Clusone Trio

Clusone Trio

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Clusone Trio Review

by Thom Jurek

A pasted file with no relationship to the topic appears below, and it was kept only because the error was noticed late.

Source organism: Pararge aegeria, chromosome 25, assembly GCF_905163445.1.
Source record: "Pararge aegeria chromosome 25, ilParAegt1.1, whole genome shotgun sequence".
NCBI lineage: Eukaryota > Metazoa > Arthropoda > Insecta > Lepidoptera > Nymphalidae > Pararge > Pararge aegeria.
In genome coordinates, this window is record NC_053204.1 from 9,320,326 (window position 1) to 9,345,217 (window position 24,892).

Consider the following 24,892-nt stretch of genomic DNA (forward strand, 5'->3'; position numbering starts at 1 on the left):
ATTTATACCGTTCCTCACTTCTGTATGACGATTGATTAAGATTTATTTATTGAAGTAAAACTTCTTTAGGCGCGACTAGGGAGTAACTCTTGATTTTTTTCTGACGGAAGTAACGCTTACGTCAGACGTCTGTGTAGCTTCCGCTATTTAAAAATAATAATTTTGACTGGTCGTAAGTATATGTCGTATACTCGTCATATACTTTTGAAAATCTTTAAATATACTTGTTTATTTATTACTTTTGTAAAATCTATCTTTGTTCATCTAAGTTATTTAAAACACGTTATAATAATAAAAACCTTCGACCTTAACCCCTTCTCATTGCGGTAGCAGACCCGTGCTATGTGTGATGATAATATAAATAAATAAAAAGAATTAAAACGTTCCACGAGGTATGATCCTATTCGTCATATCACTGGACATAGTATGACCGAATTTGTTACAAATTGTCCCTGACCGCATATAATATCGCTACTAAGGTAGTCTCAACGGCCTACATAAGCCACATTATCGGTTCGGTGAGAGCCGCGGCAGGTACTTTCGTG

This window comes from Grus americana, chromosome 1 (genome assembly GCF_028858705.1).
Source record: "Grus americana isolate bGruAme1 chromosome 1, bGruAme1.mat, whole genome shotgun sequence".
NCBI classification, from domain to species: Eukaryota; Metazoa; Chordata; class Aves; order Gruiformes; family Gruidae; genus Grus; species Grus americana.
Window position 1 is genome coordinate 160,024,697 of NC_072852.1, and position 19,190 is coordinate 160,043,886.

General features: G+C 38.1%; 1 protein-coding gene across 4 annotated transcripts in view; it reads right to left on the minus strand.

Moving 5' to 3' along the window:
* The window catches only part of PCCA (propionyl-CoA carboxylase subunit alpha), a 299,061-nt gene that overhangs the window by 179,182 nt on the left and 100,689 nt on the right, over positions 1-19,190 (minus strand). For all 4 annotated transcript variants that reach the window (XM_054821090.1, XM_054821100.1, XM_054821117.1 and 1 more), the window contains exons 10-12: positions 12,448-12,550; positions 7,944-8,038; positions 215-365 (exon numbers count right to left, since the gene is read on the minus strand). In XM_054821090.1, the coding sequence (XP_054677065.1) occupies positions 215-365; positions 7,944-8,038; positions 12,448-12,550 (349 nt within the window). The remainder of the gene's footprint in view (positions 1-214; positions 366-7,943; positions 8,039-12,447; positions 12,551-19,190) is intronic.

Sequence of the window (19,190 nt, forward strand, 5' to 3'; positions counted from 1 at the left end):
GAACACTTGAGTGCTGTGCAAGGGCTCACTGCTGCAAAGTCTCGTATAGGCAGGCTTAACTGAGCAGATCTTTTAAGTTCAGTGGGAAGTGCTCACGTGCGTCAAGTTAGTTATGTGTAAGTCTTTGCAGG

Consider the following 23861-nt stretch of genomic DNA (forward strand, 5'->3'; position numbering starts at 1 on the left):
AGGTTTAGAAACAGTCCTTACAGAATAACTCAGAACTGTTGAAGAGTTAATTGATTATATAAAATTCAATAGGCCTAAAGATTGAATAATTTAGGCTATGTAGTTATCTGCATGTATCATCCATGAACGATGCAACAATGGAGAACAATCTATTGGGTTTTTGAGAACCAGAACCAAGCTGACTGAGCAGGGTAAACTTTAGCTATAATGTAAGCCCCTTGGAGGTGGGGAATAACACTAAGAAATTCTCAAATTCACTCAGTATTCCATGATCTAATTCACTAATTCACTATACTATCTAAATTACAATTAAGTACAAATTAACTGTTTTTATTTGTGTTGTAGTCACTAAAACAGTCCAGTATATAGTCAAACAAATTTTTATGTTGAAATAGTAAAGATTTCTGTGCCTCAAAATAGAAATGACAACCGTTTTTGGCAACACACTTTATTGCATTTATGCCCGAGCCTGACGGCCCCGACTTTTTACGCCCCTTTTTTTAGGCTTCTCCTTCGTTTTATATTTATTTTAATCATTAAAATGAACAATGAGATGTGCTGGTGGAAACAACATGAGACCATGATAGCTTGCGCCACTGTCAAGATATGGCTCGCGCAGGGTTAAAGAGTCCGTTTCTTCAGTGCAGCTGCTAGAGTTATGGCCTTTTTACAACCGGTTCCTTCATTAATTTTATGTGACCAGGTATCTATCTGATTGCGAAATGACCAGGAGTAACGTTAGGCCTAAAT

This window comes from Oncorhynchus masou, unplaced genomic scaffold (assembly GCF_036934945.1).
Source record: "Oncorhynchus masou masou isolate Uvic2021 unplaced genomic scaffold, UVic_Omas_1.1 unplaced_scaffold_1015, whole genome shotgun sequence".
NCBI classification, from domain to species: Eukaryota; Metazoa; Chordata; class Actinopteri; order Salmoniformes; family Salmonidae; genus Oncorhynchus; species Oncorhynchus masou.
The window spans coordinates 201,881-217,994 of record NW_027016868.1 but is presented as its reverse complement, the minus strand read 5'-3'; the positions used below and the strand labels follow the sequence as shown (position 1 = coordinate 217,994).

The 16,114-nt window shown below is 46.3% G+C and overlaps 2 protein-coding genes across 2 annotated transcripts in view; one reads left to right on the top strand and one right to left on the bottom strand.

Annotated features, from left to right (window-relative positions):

Recorded in 1991 in Italy, Clusone Trio marked the debut offering from one of the most delightfully iconoclastic groups to come down the improv pike in decades. With spiritual leader Han Bennink percussively playing the god Dionysus to Moore's Pan and Reijseger's Abelard, the Clusone's burst onto the improv scene fully formed, replete not with a sense of humor but with humor as the backbone to "serious" improvisation. They could play anything and usually did. Check for a moment the cacophony that gives way to bluesed-out bebop in "The Pipistrello 1" suite, where everyone from Alban Berg to Neil Hefti is invoked, or the angular elegance in Herbie Nichols' "Sunday Stroll," or the over-driven tonal alchemy in Moore's own "New Shoes," or finally the Monk-laced banter between Moore and Reijseger in Misha Mengelberg's "Rollo II," with its staggered eight notes and chomping flatted ninths. Clusone Trio are a music band, and their debut proved that music could wear the faces of anarchy, chaos, and even anger in its attempt to find the absurdities in joy and illuminate them. This is jazz for those who've tired of changes and the same old "rhythm harmony melody" clichés and are looking for something a bit funnier, a bit more audacious, and a bit more dangerous.

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